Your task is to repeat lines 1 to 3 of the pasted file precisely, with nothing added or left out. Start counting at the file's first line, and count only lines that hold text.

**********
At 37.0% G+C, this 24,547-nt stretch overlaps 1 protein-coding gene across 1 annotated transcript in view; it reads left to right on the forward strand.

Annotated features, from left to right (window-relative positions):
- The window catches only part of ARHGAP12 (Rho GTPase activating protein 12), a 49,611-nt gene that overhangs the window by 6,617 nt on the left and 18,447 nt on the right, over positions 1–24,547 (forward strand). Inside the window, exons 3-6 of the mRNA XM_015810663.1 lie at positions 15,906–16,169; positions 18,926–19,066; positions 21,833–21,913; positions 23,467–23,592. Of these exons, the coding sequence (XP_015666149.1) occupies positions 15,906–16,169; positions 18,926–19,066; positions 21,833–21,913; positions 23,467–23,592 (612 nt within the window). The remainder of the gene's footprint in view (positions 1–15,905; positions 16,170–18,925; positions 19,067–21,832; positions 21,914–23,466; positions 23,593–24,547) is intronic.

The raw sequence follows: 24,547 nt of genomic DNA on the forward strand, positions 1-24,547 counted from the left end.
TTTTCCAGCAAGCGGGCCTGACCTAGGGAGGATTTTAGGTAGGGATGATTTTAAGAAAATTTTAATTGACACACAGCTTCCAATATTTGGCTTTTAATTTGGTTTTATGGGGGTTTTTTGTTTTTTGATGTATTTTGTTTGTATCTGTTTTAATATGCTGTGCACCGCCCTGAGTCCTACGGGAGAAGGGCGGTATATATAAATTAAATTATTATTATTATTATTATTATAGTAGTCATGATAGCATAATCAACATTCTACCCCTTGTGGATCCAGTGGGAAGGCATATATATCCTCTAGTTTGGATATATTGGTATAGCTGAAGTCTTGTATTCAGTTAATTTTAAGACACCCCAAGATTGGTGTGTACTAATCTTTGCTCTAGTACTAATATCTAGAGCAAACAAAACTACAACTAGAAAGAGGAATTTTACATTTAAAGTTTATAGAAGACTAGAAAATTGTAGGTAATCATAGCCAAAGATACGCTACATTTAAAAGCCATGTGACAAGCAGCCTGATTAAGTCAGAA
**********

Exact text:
At 37.0% G+C, this 24,547-nt stretch overlaps 1 protein-coding gene across 1 annotated transcript in view; it reads left to right on the forward strand.

Annotated features, from left to right (window-relative positions):
- The window catches only part of ARHGAP12 (Rho GTPase activating protein 12), a 49,611-nt gene that overhangs the window by 6,617 nt on the left and 18,447 nt on the right, over positions 1–24,547 (forward strand). Inside the window, exons 3-6 of the mRNA XM_015810663.1 lie at positions 15,906–16,169; positions 18,926–19,066; positions 21,833–21,913; positions 23,467–23,592. Of these exons, the coding sequence (XP_015666149.1) occupies positions 15,906–16,169; positions 18,926–19,066; positions 21,833–21,913; positions 23,467–23,592 (612 nt within the window). The remainder of the gene's footprint in view (positions 1–15,905; positions 16,170–18,925; positions 19,067–21,832; positions 21,914–23,466; positions 23,593–24,547) is intronic.